Under attack for the government’s U-turn on Kohinoor diamond issue, BJP on Wednesday claimed that they have revised the stand of previous governments on the issue and will make all efforts to bring it back from the UK. 

But while they are it, here are a few more things they should ask for:

1.) The Ring of Tipu Sultan

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After the last king of Mysore died fighting the British, they took away the ring and sword of Tipu Sultan. 

Though the sword eventually returned to India in 2004 after Indian Liquor Baron Vijay Mallya bought it at an auction for Rs 1.57 crore, his ring still remains in the UK after it was auctioned off, reports BBC

The ring was also embroiled in a controversy after it was reported that the ring had ‘Ram’ inscribed in it in Devanagri script.

2.) The Sultanganj Buddha

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Over 2m tall and weighing over 500kg, it is the largest known complete Indian metal sculpture. It is a testimony to the unbelievable talents that Indian sculptors possessed. After being buried for close to 700 years, it was discovered by E.B.Harris, a British railway engineer during railway construction in 1862, reports Telegraph

It is now kept at the Birmingham museum. 

3.) The Amravati Marbles

The Amravati railings are a stunning collection of of 120 sculptures and inscriptions made of limestone carvings dating from around 100 AD. It is now kept in British Museum, London after it was excavated the British from Madras in 1859, reports The Hindu.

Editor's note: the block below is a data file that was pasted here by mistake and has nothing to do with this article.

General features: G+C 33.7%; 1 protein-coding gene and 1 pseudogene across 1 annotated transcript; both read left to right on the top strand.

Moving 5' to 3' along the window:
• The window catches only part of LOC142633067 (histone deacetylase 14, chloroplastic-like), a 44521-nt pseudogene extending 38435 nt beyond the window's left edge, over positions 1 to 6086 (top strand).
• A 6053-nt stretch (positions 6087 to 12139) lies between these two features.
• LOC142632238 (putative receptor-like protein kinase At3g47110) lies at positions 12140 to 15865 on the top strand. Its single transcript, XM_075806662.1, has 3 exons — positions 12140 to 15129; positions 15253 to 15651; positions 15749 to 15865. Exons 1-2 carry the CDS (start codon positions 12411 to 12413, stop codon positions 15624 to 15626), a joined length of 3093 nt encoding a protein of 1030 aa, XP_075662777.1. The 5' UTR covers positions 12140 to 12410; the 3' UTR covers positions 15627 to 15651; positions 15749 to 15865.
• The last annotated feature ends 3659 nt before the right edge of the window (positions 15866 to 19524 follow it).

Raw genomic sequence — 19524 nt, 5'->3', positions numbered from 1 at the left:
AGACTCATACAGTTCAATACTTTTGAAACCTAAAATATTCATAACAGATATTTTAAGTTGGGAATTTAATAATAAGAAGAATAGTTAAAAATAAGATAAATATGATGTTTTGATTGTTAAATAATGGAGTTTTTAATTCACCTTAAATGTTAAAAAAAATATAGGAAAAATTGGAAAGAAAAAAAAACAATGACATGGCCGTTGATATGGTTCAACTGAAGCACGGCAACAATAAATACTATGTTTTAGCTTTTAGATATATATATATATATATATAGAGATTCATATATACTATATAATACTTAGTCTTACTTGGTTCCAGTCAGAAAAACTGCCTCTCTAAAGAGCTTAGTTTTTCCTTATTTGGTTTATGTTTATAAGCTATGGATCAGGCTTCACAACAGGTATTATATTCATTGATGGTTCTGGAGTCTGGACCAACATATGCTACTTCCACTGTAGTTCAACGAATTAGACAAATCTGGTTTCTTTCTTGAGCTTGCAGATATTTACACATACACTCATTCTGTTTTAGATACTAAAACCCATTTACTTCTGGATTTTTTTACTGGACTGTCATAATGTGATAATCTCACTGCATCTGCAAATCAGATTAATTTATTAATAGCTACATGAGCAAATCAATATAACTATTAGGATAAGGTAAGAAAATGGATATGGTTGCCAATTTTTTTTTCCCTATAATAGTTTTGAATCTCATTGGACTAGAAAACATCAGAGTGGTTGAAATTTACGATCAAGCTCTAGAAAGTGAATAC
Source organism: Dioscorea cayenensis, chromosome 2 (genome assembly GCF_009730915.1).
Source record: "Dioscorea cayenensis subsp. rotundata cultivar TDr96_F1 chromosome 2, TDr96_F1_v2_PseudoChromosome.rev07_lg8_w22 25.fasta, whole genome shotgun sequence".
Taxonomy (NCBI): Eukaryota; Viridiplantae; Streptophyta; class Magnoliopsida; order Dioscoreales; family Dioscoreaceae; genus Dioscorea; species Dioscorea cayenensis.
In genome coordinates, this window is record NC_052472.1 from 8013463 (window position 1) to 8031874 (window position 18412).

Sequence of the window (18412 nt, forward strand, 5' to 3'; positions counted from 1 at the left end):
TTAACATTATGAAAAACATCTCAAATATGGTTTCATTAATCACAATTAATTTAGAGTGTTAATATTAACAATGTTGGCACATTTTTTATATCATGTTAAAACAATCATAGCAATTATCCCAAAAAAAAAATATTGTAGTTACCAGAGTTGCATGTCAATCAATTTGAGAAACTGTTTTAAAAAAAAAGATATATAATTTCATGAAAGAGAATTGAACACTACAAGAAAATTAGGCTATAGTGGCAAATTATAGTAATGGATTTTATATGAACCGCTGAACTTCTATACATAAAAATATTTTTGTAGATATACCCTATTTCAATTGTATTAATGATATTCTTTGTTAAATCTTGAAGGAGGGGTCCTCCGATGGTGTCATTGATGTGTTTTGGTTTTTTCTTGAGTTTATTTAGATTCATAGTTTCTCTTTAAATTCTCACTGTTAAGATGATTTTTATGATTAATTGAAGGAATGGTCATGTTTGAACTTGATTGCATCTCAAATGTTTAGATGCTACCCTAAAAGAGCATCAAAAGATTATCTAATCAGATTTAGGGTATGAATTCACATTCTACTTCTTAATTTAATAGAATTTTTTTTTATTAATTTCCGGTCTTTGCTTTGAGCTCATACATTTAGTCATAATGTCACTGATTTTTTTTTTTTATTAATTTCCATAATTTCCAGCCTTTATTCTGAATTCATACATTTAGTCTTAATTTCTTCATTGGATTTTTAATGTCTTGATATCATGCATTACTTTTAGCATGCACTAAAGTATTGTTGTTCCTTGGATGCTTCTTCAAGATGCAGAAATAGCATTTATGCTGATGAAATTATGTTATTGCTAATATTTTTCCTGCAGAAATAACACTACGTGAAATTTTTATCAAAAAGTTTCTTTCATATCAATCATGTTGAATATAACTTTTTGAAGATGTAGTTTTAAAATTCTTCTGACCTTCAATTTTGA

4.) Tipu’s Tiger

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A life-sized, wooden tiger mauling a Caucasian figure in European clothes. 

What is interesting is that hidden inside the tiger is an organ, and when a handle on the side is turned, the organ can be played which causes the dying man to wail and his arm to lift up and down, reports VAM

What’s fascinating about this object is that it was specifically built keeping in mind the immense hatred that Tipu Sultan had for the British.


5.) The Nassak Diamond

Maharaja Ranjit Singh’s throne was made by a Muslim goldsmith Hafez Muhammad Multani. The Maharaja preferred to sit on a chair or on the floor, but had this golden throne for state occasions.

8.) The Royal Jade Wine Cup of Shah Jahan

The cup was made in 1657 for Mughal emperor Shah Jahan with inspirations from China, Iran, Europe and India.

It is apparently one of the most exquisite surviving objects from the court of the Mughal dynasty, reports the official website of Victoria and Albert Museum, London.